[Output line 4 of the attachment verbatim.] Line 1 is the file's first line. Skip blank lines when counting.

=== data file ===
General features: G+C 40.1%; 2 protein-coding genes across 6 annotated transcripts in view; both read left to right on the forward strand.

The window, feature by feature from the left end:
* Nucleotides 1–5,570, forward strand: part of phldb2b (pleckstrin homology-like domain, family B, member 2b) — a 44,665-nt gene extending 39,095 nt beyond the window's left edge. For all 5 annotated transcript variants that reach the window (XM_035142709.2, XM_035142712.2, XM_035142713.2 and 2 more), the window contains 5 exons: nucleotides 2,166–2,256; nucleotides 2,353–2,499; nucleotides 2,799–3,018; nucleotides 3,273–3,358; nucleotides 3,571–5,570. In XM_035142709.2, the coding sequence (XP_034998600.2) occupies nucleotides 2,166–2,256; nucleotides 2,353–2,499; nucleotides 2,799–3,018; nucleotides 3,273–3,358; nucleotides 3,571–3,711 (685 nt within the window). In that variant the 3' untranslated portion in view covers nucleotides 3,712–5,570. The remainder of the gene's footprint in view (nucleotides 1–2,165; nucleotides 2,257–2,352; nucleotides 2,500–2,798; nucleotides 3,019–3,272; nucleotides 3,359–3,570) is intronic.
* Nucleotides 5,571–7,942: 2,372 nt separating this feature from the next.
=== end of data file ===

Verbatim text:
* Nucleotides 5,571–7,942: 2,372 nt separating this feature from the next.